Category: Veterinary Surgery

Tibial Tuberosity Advancement Surgery (TTA Surgery)

Tibial Tuberosity Advancement Surgery (TTA Surgery)

Tibial tuberosity advancement surgery or TTA  is the latest surgical treatment for cranial cruciate ligament disease in the dog. TTA is indicated for dogs weighing more than 50 lbs. Along with TPLO, TTA is considered a “bone cutting” procedure that minimizes tibial thrust and aids in stabilizing the stifle joint. Currently, four surgical options exist for a torn cruciate ligament in the dog. They are TPLO, TTA, Tightrope, and lateral suture. Pros of Tibial Tuberosity Advancement Surgery 1. Creates 90-degree angle between the tibial plateau and patellar ligament thereby eliminating tibial thrust and lameness. 2. Early return to function with

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Surgical Picture Of A Dog Correcting Cruciate Tear And Patella Luxation

Dog Surgical Correction of Cruciate Tear and Patella Luxation

Dogs that tear the cranial cruciate ligament frequently also have a luxating patella. This situation presents a unique challenge to the veterinarian often requiring a surgical correction which is a total knee reconstruction. Surgically correcting the cranial cruciate tear is fairly straightforward; however, fixing both at the same time can be much more complicated. Tibial Tuberosity Advancement surgery allows for the simultaneous surgical correction of cruciate tear and patella luxation on the dog in a fairly straightforward procedure. Cranial Cruciate Tear The TTA is the latest surgical procedure developed to treat cruciate rupture in the dog. Big dogs weighing over

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A Picture of a Bone from Tibial Tuberosity Advancement Surgery

Tibial Tuberosity Advancement for Dogs (TTA Surgery)

What is Tibial Tuberosity Advancement for Dogs (TTA Surgery)? Tibial Tuberosity Advancement for Dogs (TTA Surgery) is the newest and most innovative canine knee surgery to date. Natchez Trace Veterinary Services in Nashville, TN, and Franklin, TN is pleased to have the ability to provide Tibial Tuberosity Advancement for Dogs (TTA Surgery) for our clients in need of this service for their pets. This type of surgery is used to repair the rupture of the Cranial Cruciate Ligament (CCL), also frequently referred to as the Anterior Cruciate Ligament (ACL). The Cranial Cruciate Ligament connects the two main bones of the knee

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A Picture of Two Dogs Playing After Ligament Surgery

How to Prevent Your Dog from Tearing the Good Knee Ligament After Surgery

Here’s How to Prevent Your Dog from Tearing the Good Knee Ligament After Surgery Nothing can be more frustrating and depressing than having surgery on your dog’s knee, paying a lot of money, going through the rehab and ending up exactly where you started. Unfortunately, this situation is fairly common. So how do you prevent your dog from tearing the “good” knee ligament after surgery? The following scenario is typical in my practice. Your dog has cruciate ligament disease with the recommended treatment being surgery. You are trying to decide what to do! You ask yourself: What surgical technique is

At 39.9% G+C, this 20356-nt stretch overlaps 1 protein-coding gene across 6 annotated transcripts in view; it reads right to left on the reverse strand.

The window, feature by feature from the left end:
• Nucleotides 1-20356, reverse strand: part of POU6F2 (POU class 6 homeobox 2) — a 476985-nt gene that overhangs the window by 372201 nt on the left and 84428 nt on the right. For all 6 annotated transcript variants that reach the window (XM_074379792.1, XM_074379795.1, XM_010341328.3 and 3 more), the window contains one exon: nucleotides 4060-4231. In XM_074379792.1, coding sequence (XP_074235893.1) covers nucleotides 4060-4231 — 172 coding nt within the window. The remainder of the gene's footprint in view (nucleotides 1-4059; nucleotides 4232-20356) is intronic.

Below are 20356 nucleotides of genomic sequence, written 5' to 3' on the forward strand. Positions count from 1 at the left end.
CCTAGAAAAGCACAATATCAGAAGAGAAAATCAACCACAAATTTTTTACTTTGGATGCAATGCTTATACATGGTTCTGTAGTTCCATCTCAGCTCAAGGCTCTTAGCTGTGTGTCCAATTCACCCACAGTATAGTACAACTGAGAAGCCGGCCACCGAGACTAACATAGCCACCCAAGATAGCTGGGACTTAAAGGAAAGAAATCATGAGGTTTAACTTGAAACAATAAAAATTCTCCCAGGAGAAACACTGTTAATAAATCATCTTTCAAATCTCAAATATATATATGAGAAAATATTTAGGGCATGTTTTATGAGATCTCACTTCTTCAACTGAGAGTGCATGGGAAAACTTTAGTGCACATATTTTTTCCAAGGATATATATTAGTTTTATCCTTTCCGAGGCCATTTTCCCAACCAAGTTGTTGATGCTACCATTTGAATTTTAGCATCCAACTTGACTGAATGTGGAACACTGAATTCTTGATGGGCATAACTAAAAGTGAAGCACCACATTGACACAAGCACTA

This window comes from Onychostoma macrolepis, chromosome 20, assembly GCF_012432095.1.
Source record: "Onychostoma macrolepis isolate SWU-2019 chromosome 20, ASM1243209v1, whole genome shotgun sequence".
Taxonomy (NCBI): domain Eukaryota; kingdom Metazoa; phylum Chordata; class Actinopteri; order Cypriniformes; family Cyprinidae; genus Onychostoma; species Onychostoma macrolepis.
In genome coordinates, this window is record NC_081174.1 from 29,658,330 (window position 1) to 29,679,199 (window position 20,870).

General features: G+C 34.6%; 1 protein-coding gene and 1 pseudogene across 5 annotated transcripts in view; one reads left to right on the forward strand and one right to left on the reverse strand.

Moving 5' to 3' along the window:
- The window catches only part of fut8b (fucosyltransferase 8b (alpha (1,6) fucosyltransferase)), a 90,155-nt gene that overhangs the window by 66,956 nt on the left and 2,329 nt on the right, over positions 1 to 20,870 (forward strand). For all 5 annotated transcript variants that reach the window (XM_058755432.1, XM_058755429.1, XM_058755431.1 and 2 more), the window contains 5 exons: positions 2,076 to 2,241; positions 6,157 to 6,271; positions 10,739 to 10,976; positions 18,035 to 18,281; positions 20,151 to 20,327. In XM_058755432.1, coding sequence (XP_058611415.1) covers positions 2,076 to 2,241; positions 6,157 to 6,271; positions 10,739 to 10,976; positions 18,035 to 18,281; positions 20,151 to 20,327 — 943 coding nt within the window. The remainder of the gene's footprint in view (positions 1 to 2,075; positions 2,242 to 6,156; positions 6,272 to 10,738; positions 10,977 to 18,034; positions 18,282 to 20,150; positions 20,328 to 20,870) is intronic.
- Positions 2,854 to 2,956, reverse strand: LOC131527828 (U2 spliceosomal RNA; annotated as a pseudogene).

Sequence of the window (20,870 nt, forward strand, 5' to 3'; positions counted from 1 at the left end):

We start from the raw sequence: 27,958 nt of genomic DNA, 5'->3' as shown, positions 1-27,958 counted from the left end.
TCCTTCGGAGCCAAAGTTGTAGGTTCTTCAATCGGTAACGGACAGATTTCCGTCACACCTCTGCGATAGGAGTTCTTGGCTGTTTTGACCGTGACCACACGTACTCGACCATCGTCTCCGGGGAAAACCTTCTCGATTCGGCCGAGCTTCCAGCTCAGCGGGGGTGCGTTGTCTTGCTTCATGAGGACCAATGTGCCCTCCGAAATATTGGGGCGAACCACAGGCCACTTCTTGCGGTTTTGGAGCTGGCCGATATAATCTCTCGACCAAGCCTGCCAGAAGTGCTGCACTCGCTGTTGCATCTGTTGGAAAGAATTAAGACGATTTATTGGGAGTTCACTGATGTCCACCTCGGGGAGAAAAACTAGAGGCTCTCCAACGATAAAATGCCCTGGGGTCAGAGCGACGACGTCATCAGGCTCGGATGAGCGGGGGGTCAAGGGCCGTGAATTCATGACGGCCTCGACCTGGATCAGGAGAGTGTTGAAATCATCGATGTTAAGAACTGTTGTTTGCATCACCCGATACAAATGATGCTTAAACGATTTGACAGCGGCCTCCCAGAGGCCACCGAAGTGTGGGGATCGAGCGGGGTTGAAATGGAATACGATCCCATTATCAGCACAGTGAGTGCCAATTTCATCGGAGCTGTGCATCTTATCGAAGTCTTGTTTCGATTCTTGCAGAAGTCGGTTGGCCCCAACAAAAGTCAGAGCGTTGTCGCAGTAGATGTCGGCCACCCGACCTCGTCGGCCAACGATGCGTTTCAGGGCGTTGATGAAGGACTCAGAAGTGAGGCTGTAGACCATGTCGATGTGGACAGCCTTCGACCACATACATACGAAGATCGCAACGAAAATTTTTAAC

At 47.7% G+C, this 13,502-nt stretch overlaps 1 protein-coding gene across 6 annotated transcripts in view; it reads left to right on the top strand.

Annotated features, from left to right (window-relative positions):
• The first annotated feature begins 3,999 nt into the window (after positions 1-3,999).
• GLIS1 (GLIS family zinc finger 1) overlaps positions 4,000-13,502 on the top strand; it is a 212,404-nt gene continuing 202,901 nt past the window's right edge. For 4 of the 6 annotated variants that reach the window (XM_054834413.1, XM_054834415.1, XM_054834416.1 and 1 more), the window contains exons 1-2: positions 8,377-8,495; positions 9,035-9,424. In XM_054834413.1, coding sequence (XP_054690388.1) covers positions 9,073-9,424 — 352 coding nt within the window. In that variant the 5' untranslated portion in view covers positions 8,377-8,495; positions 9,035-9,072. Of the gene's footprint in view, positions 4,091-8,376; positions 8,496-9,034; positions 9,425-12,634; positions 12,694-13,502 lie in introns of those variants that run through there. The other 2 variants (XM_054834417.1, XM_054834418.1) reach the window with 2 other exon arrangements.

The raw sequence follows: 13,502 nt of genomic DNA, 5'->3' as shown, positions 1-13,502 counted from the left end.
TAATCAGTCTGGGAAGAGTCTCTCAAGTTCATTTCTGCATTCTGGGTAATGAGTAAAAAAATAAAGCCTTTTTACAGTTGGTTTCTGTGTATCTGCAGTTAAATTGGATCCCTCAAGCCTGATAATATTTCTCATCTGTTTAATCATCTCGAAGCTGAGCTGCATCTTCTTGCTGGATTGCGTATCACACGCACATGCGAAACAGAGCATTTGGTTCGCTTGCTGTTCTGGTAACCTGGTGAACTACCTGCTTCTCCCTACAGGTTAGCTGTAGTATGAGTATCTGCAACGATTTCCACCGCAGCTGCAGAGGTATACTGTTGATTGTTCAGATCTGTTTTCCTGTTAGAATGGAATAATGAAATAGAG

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Happy Dog After Cruciate Ligament Surgery

Cruciate Ligament: Post Surgery Rehabilitation for Dogs

Why Post Surgery Rehabilitation for Dogs is So Important Following a major surgery such as Cruciate Ligament Surgery,  physical therapy helps put your dog back to his old self fast. A post-surgery rehabilitation protocol ensures that your dog heals properly and achieves the maximum range of motion and flexibility possible. Oftentimes, aggressive post-surgical rehab makes the difference in whether or not surgery is successful. Video Showing Post Surgery Rehabilitation for Dogs: Cruciate Ligament Surgery The video below shows you how to perform post-surgery rehabilitation exercises for a dog recovering from Cruciate Ligament Surgery. Therapy exercises should be started 24 hours

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A Picture of A Brown Dog After Ligament Surgery

What to Expect in a Dog Cranial Cruciate Ligament Surgery

Dog Cranial Cruciate Ligament Surgery: Why Would a Dog Need this Surgery? Cranial Cruciate Ligament damage is a rip or tear of one of the cruciate ligaments.  It is usually the result of slow, subtle degeneration of the ligament that has been taking place from within rather than being the result of an injury to a previously healthy ligament. The cruciate ligaments located within the knee in an “X” pattern that connects the femur (“thigh bone”) to the tibia (“shin bone”). The cranial cruciate ligament’s function is to stabilize the tibia and keep it from sliding out of position, hyperextending, and

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